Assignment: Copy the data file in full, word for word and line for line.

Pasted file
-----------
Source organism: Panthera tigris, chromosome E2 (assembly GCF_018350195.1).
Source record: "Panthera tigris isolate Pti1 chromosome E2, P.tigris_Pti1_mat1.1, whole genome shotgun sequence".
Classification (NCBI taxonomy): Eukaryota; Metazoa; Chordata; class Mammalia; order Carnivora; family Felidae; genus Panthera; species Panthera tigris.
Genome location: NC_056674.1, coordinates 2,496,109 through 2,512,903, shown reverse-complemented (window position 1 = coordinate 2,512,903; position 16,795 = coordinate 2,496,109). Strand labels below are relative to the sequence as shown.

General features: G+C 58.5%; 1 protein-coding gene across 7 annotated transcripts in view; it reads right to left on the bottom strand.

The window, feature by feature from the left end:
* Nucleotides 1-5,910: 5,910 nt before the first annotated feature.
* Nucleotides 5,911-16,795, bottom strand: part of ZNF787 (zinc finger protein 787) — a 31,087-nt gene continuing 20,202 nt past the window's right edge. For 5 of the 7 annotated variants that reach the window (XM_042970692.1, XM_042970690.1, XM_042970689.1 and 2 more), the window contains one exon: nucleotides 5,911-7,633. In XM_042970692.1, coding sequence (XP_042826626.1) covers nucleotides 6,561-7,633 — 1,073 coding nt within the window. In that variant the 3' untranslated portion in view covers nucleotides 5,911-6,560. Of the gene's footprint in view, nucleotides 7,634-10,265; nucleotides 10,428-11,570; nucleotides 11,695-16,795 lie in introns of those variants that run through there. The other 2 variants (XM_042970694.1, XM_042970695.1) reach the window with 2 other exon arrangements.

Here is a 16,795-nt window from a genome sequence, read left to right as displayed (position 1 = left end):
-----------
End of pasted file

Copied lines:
Source organism: Panthera tigris, chromosome E2 (assembly GCF_018350195.1).
Source record: "Panthera tigris isolate Pti1 chromosome E2, P.tigris_Pti1_mat1.1, whole genome shotgun sequence".
Classification (NCBI taxonomy): Eukaryota; Metazoa; Chordata; class Mammalia; order Carnivora; family Felidae; genus Panthera; species Panthera tigris.
Genome location: NC_056674.1, coordinates 2,496,109 through 2,512,903, shown reverse-complemented (window position 1 = coordinate 2,512,903; position 16,795 = coordinate 2,496,109). Strand labels below are relative to the sequence as shown.

General features: G+C 58.5%; 1 protein-coding gene across 7 annotated transcripts in view; it reads right to left on the bottom strand.

The window, feature by feature from the left end:
* Nucleotides 1-5,910: 5,910 nt before the first annotated feature.
* Nucleotides 5,911-16,795, bottom strand: part of ZNF787 (zinc finger protein 787) — a 31,087-nt gene continuing 20,202 nt past the window's right edge. For 5 of the 7 annotated variants that reach the window (XM_042970692.1, XM_042970690.1, XM_042970689.1 and 2 more), the window contains one exon: nucleotides 5,911-7,633. In XM_042970692.1, coding sequence (XP_042826626.1) covers nucleotides 6,561-7,633 — 1,073 coding nt within the window. In that variant the 3' untranslated portion in view covers nucleotides 5,911-6,560. Of the gene's footprint in view, nucleotides 7,634-10,265; nucleotides 10,428-11,570; nucleotides 11,695-16,795 lie in introns of those variants that run through there. The other 2 variants (XM_042970694.1, XM_042970695.1) reach the window with 2 other exon arrangements.

Here is a 16,795-nt window from a genome sequence, read left to right as displayed (position 1 = left end):